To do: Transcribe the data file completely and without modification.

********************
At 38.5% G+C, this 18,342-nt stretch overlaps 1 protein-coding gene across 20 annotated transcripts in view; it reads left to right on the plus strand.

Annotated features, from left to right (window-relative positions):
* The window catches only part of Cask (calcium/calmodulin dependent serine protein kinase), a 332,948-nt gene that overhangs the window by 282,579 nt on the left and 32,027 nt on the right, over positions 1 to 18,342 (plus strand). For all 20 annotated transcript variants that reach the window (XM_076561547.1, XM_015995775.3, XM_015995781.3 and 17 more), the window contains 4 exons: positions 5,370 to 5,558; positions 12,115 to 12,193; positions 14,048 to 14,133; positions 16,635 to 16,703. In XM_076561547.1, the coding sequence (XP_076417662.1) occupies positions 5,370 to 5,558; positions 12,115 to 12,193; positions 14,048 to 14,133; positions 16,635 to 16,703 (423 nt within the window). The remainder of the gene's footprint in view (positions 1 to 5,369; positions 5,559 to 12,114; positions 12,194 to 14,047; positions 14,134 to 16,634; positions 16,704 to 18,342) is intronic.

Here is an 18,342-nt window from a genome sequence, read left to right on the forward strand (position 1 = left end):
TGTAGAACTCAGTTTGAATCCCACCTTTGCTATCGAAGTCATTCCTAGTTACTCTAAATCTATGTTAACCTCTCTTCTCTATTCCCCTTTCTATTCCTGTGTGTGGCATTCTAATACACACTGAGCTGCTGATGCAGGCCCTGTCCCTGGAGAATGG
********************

At 38.5% G+C, this 18,342-nt stretch overlaps 1 protein-coding gene across 20 annotated transcripts in view; it reads left to right on the plus strand.

Annotated features, from left to right (window-relative positions):
* The window catches only part of Cask (calcium/calmodulin dependent serine protein kinase), a 332,948-nt gene that overhangs the window by 282,579 nt on the left and 32,027 nt on the right, over positions 1 to 18,342 (plus strand). For all 20 annotated transcript variants that reach the window (XM_076561547.1, XM_015995775.3, XM_015995781.3 and 17 more), the window contains 4 exons: positions 5,370 to 5,558; positions 12,115 to 12,193; positions 14,048 to 14,133; positions 16,635 to 16,703. In XM_076561547.1, the coding sequence (XP_076417662.1) occupies positions 5,370 to 5,558; positions 12,115 to 12,193; positions 14,048 to 14,133; positions 16,635 to 16,703 (423 nt within the window). The remainder of the gene's footprint in view (positions 1 to 5,369; positions 5,559 to 12,114; positions 12,194 to 14,047; positions 14,134 to 16,634; positions 16,704 to 18,342) is intronic.

Here is an 18,342-nt window from a genome sequence, read left to right on the forward strand (position 1 = left end):
TGTAGAACTCAGTTTGAATCCCACCTTTGCTATCGAAGTCATTCCTAGTTACTCTAAATCTATGTTAACCTCTCTTCTCTATTCCCCTTTCTATTCCTGTGTGTGGCATTCTAATACACACTGAGCTGCTGATGCAGGCCCTGTCCCTGGAGAATGG